A lawmaker from Benny Gantz's party was appointed as the chairman of a crucial Knesset committee and the Knesset approved two additional committees late Monday night, allowing the parliament to begin its work following Israel's March 2 election.
Kahol Lavan lawmaker Avi Nissenkorn will head the Arrangements Committee – which governs all parliamentary work between an election and the formation of a new government and whose establishment was approved by the Knesset overnight Monday. That committee decided on the composition of the Foreign Affairs and Defense Committee and the Finance Committee.
Haaretz Weekly Ep. 70
The Finance Committee will convene at 12:30 P.M. on Tuesday to discuss an economic safety net from the state to help combat economic fallout from the coronavirus crisis.
Nissenkorn received the job in accordance with the law, which says the committee will be chaired by a member of the party whose representative was tasked with forming a government by the president.
After convening, the Arrangements Committee decided that Kahol Lavan co-leader Gabi Ashkenazi will head the Foreign Affairs and Defense Committee, while Yisrael Beiteinu lawmaker Oded Forer will chair the Finance Committee, replacing Moshe Gafni of United Torah Judaism.
In addition, the committee discussed the establishment of four more temporary panels – A special committee to manage the coronavirus crisis to be headed by Kahol Lavan lawmaker Ofer Shelah, a committee responsible to curb crime and violence in the Arab society headed by a member of the Joint List alliance of Arab-majority parties, a committee to prepare the education system for the coming school year led by left-wing Meretz leader Nitzan Horowitz and a committee dealing with labor and welfare issues, also headed by a Joint List lawmaker. The formation of these committees is dependent on the final approval of the Knesset.
The four temporary committees were approved by the Knesset later on Tuesday.
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In his speech to the Knesset, Gantz criticized Netanyahu's call to forbid members of the Joint List from heading Knesset committees. "We won't attack the minority and its important voice," Gantz said. "The proper functioning of democracy does not limit the government's actions, rather it gives them validity. As long as these difficult processes are handled properly, we will vote in their favor and give our full support, even if it hurts us politically."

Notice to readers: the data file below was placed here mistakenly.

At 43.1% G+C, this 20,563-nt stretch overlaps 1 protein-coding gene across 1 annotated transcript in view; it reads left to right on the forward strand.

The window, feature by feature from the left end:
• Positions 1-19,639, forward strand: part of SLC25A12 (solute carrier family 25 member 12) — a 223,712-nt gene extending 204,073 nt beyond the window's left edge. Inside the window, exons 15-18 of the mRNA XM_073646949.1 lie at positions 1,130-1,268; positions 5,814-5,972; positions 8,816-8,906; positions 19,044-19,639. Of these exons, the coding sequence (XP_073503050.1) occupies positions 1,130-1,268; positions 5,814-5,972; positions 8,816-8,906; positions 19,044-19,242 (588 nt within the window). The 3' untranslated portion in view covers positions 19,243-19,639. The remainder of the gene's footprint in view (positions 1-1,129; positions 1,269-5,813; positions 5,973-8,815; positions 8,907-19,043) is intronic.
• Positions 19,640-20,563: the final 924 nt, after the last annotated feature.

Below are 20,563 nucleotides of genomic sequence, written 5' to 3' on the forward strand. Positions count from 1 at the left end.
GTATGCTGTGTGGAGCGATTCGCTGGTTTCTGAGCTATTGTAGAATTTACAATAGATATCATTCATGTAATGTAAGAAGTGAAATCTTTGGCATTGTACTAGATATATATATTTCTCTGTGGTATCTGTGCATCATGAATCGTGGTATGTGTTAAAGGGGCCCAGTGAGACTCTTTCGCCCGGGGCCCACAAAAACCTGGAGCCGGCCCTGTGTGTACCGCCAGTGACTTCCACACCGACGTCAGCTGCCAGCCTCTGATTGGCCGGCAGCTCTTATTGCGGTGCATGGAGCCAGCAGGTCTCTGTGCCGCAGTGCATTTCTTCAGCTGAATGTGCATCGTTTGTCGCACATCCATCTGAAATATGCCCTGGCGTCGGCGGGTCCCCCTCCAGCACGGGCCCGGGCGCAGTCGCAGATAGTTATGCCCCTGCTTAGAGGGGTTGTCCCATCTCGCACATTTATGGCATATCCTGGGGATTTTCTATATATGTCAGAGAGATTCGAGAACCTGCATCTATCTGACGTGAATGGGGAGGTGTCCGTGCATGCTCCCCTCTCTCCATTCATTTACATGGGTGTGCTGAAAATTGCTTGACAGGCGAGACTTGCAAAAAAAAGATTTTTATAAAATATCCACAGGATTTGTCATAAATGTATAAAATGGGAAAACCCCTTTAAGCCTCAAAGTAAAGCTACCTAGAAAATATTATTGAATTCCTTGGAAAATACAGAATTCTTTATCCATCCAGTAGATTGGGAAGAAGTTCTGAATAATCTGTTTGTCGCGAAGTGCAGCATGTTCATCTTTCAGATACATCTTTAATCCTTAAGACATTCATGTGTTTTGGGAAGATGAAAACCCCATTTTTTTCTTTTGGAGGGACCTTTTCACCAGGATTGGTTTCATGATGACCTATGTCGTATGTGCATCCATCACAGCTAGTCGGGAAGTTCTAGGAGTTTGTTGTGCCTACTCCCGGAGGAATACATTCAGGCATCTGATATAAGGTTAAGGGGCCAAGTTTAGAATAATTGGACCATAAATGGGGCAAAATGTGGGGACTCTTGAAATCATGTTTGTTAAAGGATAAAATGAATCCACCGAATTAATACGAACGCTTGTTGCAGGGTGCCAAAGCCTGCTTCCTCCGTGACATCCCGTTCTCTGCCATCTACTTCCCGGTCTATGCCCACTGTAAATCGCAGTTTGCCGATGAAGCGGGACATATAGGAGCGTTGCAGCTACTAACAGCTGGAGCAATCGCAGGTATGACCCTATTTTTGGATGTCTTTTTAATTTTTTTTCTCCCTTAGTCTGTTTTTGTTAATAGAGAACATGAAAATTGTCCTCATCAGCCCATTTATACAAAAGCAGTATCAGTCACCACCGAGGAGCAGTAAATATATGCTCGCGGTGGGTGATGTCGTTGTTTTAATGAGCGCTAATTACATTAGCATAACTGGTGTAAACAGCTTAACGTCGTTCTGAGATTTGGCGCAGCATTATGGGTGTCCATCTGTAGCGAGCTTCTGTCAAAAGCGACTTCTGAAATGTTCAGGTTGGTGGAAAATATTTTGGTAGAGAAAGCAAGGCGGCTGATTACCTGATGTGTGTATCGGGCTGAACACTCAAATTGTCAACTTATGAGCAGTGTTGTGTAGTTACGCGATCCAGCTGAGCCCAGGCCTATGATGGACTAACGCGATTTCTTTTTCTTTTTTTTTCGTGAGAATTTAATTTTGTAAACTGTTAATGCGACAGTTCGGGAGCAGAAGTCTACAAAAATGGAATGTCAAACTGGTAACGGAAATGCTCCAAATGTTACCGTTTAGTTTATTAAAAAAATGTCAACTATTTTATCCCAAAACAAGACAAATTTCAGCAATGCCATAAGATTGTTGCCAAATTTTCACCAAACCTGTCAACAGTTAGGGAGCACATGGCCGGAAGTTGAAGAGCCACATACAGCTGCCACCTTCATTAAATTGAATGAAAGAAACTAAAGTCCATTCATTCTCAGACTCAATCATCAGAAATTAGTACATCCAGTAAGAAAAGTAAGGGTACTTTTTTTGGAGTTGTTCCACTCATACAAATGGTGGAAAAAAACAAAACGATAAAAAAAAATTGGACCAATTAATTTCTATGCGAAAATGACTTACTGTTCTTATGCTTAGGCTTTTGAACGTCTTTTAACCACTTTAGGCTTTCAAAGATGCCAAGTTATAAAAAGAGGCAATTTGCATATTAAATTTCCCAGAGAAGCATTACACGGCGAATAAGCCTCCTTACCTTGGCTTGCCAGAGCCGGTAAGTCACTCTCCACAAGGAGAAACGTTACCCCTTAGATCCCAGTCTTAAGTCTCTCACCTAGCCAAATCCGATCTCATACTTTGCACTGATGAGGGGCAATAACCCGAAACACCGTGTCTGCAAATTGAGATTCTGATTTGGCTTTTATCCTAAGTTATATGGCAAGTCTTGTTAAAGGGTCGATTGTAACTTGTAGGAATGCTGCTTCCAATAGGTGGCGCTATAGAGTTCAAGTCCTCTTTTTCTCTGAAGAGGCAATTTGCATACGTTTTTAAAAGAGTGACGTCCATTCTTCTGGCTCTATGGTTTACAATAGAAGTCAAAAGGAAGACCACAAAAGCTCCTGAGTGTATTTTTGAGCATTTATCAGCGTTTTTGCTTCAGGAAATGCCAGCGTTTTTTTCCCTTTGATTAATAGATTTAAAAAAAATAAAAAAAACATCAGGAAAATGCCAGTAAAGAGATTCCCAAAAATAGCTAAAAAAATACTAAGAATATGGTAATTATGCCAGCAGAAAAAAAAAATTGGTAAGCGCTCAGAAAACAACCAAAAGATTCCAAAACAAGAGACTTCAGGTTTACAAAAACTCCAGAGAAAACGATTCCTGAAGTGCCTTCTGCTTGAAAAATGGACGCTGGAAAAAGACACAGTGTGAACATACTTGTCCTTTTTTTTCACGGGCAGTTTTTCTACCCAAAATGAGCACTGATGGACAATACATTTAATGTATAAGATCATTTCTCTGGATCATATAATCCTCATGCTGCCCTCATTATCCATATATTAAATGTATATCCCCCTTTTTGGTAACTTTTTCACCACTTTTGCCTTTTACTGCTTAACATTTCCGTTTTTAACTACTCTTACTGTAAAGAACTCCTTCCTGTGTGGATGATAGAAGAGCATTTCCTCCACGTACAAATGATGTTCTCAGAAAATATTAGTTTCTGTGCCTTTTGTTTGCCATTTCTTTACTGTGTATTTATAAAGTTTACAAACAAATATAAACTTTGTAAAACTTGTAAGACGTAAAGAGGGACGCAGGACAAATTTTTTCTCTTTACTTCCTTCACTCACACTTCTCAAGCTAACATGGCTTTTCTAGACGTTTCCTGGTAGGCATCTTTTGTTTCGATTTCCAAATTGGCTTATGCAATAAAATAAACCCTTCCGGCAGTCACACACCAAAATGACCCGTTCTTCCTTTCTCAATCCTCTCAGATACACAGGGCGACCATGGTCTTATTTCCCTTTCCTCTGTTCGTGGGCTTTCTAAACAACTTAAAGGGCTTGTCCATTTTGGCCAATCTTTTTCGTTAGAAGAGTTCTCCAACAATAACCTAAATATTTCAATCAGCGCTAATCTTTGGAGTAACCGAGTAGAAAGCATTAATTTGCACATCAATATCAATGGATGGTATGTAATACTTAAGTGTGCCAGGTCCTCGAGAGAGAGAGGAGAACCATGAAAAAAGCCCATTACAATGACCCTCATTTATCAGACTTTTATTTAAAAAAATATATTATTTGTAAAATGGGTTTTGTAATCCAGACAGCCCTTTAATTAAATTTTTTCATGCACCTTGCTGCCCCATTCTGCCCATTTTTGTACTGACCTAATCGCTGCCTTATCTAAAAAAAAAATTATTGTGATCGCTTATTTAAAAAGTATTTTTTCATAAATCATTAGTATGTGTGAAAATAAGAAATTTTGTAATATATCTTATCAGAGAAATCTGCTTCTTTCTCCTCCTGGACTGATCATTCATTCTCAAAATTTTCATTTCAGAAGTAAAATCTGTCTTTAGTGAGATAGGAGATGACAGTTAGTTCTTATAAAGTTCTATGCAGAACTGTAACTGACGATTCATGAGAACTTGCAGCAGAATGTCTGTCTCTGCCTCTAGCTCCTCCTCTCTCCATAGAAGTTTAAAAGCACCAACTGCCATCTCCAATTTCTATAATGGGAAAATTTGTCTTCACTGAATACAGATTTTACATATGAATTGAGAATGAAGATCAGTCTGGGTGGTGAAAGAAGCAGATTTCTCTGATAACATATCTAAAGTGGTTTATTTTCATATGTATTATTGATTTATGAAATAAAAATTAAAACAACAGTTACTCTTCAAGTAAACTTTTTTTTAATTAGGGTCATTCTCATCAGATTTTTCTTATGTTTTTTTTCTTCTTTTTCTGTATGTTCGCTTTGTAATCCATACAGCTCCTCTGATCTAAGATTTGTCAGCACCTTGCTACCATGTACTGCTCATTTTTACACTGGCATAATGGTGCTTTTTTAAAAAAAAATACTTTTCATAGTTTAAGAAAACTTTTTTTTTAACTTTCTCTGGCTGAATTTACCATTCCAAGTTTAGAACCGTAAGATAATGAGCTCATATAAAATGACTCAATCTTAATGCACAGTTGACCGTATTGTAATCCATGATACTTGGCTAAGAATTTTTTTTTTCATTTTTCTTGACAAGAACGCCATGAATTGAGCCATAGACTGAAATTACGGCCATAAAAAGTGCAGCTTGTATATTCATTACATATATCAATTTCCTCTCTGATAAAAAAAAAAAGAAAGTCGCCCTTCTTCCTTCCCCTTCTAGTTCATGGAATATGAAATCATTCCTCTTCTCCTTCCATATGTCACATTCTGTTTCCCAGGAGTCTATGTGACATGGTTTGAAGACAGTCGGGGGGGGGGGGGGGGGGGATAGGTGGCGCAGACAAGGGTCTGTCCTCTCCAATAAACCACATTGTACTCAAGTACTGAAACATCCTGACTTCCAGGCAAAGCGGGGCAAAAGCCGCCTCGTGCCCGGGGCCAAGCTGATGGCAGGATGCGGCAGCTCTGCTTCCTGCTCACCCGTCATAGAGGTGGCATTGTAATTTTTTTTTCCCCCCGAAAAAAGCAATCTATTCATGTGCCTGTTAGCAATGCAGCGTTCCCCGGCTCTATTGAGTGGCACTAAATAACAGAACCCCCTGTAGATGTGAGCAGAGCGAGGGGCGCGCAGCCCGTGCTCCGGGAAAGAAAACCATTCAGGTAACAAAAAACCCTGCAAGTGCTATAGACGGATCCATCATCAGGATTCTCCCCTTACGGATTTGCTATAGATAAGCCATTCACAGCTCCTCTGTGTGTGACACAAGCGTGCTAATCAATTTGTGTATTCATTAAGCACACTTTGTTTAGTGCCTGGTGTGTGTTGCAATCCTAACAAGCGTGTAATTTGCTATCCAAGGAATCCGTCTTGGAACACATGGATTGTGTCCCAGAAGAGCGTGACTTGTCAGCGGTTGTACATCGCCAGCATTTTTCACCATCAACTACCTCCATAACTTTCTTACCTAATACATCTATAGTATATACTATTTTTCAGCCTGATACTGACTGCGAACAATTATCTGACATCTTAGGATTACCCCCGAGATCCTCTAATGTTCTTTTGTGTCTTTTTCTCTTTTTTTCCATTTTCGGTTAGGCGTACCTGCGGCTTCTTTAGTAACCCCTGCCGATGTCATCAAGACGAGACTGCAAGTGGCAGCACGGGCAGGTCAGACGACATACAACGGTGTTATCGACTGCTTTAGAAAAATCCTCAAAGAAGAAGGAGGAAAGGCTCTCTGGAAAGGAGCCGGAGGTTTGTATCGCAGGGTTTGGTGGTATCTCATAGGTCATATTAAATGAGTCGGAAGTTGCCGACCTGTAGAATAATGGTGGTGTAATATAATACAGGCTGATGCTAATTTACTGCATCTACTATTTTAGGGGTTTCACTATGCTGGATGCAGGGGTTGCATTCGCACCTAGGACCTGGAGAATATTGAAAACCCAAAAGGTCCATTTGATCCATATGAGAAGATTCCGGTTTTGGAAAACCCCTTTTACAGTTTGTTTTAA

Gantz's speech was interrupted by jeers from Culture Minister Miri Regev of Likud, and Knesset Speaker Yuli Edelstein refused to remove her, saying there must always be a representative of the government in the Knesset plenum.
The right-wing bloc aligned with Prime Minister Benjamin Netanyahu boycotted the vote to establish the Arrangements committee, excluding Edelstein who abstained and Minister of Construction and Housing Yoav Gallant, who attended as a representative of the government, but did not participate in the vote.
The composition of the Arrangements Committee gives the center-left bloc a one seat advantage with 9 members, relative to the right-wing bloc’s eight members.
Moreover, the establishment of the Arrangements Committee allows the advancement of legislation that will prevent a prime minister from serving while under indictment, an initiative that has been pushed for by the center-left bloc.
Alongside Nissenkorn, four additional representatives from Kahol Lavan are serving on the committee: Karin Elharrar, Izhar Shay, Pnina Tamano-Shata, and Asaf Zamir. The Joint List has two representatives in the committee, Yisrael Beiteinu has one, as does Labor-Meretz.
The right-wing bloc has five representatives from Likud, one from Yamina, and one each from Shas and United Torah Judaism. Several of the parties have yet to announce which lawmakers will represent them in the committee.
On Monday, Israel's High Court of Justice ruled that Edelstein must convene the parliament by Wednesday to hold a vote on electing a new speaker after he refused to heed a request to do so.